Ginnie Gardiner’s work has been exhibited extensively throughout the US since 1985. Gardiner received her B.F.A. from Cornell University in 1974. She is widely known for her practice of creating collages that serve as studies for her paintings. In 1997 Gardiner curated a collage group exhibition titled The Re-Associated Image, at Flanders Contemporary Art in Minneapolis, MN. Her collages and collage-based paintings have been shown in many exhibitions at Pavel Zoubok Gallery, including, And I Quote, 1998, Talking with Tiepolo, Solo Exhibition, 2000, Collage, Signs and Surfaces, 2005, The New Collage, 2006, Daughters of the Revolution: Women & Collage, 2009 and In Translation: Austin, Deem, Gardiner, 2010. In 2018 she had a solo exhibition at the Woodstock Artists Association & Museum titled The Color Prophesies. Gardiner’s work was featured in the exhibition, unfoldingobject, curated by Todd Bartel, at the Concord Center for the Visual Arts, Concord, MA, in 2019. In 2021 she had a Solo Exhibition, 'GINNIE GARDINER: INTERLUSION: Recent Painting and Collage, at the Carrie Chen Gallery in Great Barrington, MA and a Two -Person Exhibition, 'ECHO: Ginnie Gardiner & Amy Talluto, Recent Painting and Collage, at the Albany International Airport Art & Culture Program Gallery, that runs through April 25th, 2022. Upcoming exhibitions include Complex Muses, also curated by Todd Bartel, at the Art Complex Museum in Duxbury, MA from May to September 2022.


'For many years I have been absorbed in the process of creating the illusion of transparency in my paintings. My aim is to re-create light or the proximity of light as it is reflected or refracted on various planes observed in nature and man-made objects. I am trying to create, with separate notes of color, an experience equivalent to the light or constancy found in nature. I began to focus on these painterly processes with the Artifact Color Series in 2018 and have continued with the Interlusion Series. My central concern in The Artifact Color Series is the concept of phenomenal transparency; I employ opaque mixtures to achieve the illusion of transparency in the medium of oil paint. These are inspired by Josef Albers’ Homage to the Square series and are created with painted woodblock papers. They are the oil paint mixtures from current paintings and influenced by the seasons and local weather. This process feels almost like writing in a diary to me, personal and experience-driven. The Interlusion Series, begun in 2019, combines the Artifact Color Series collages with a return to trompe l’oeil paint handling in the interest of capturing subtle gradations of veils of color as they arc and flow over the compositions of the Artifact Color Series with some transparency. Interlusion blends two or more sensibilities of spatial and atmospheric relationships in two dimensions to capture the transparency effects and the multiple layers of colors and their interactions. The sense of atmosphere between the scarf and the painted collage imparts a feeling of landscape to the painting.'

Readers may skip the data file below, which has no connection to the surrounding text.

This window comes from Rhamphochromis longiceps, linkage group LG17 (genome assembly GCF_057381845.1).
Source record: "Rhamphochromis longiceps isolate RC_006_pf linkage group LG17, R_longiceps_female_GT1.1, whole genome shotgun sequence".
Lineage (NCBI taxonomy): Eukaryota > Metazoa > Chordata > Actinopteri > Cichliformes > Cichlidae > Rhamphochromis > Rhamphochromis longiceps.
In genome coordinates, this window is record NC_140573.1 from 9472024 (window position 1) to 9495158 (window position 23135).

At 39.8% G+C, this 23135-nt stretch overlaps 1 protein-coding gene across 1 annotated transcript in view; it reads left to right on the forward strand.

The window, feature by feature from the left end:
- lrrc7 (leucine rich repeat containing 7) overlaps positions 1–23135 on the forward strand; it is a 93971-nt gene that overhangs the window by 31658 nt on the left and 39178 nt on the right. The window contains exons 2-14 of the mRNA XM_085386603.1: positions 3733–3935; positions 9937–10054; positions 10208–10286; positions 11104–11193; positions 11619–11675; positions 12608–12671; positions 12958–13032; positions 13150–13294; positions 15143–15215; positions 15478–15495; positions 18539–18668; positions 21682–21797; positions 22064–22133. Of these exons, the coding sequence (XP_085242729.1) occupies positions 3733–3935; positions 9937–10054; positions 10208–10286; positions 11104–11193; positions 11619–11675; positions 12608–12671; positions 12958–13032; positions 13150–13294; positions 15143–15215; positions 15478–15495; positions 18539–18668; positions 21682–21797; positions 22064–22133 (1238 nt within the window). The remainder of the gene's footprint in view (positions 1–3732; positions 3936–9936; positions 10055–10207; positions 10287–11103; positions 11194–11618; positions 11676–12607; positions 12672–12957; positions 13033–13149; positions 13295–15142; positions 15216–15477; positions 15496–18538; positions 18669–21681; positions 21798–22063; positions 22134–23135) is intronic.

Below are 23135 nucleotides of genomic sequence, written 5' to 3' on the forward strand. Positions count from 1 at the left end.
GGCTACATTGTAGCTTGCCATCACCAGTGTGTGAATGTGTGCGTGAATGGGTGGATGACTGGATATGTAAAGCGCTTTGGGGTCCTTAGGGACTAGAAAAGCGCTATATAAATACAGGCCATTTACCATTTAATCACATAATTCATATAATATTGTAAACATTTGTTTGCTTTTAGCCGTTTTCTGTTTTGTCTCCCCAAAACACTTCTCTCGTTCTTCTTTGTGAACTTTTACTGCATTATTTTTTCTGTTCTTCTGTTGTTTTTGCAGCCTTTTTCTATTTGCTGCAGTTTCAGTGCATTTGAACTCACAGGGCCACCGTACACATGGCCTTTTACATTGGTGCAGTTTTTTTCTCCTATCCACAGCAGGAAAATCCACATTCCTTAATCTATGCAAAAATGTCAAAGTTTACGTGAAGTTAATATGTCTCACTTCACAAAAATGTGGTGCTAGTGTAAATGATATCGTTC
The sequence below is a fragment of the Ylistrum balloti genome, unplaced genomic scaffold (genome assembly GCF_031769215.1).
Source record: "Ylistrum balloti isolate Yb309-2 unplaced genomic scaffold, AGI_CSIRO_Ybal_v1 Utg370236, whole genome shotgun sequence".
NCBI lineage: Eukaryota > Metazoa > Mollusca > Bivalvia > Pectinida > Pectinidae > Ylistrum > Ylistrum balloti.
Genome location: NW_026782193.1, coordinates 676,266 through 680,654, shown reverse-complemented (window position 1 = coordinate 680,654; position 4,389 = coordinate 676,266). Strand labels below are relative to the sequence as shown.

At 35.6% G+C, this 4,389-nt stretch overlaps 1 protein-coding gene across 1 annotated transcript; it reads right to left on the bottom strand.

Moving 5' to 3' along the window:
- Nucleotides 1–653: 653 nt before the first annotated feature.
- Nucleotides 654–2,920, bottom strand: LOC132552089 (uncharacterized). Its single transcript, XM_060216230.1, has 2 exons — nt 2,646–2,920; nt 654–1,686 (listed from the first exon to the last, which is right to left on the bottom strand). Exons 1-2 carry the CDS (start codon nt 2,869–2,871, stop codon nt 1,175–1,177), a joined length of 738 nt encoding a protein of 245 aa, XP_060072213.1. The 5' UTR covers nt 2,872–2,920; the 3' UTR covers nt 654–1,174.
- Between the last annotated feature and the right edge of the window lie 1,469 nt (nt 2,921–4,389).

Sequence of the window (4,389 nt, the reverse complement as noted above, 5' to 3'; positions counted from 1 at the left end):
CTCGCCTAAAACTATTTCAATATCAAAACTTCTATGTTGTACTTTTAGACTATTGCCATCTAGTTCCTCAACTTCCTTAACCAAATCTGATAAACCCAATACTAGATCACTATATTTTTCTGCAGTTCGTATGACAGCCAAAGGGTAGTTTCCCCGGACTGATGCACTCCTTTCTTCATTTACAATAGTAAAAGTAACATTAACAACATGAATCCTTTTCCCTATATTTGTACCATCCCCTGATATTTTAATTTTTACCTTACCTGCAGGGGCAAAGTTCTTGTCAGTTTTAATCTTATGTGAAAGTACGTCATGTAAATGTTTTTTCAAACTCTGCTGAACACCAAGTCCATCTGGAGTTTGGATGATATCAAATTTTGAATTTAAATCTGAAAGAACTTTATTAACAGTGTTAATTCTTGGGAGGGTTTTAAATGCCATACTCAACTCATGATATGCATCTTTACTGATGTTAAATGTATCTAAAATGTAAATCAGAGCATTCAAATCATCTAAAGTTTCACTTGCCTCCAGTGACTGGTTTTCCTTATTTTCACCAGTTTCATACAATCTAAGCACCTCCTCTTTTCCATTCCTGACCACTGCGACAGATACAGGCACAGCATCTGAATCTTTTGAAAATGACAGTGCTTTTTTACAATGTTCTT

- Ginnie Gardiner, 2021


‘Where reductive formalism (“Greenberg”) would see an unresolved contradiction I see a synergistic interplay that gives both kinds of transparency more meaning and value than either would have in isolation. It’s an expansive interplay, which gives these works a large scale and landscape atmosphere.’

-Carter Ratcliff, 2019


‘Gardiner’s earliest uncollages fuse conceptually complex topics, but visually champion minimalist aesthetic, despite the amalgam of genera present in single work – abstraction, surrealism, pop art, photomontage, dechirage, trompe l’oiel. What holds together her elegant partnerships between form and content is an exquisite sense of light and color.’

-Todd Bartel – excerpt from ‘Before It’s an Uncollage’ – Kolaj Magazine, 2019


‘Nearly always, the formal structure—and space itself—is more compact in the collages than in the paintings. The collages, of course, are smaller and yet that is not the entire explanation, for the details of Gardiner’s images acquire a charge of condensed pictorial power from having been developed and refined in the more intimate medium. Transposed to canvas, her images gain not only in size but in scale. They feel larger, more open. Yet they lose none of the intimacy or the intensity bestowed on them by their origins.’ 

Carter Ratcliff, 2018


‘Of course each artist has a distinctive way of unsettling our habits of seeing. With the sunlit stillness of her paintings, Gardiner seizes our attention and holds it with pictorial subtleties that show us, by stages, that stillness is not stasis. Presenting a precisely calibrated balance between figurative images and the harmonies of sheer form, each of her paintings oscillates between these two ways of seeing. Subliminal at first, this oscillation becomes conscious as we begin to see ourselves seeing. Encouraging us to be aware of how we make sense of the raw data of vision, Gardiner reminds us of our responsibility for the look – and the meaning – of our world.’ 

Carter Ratcliff, 2015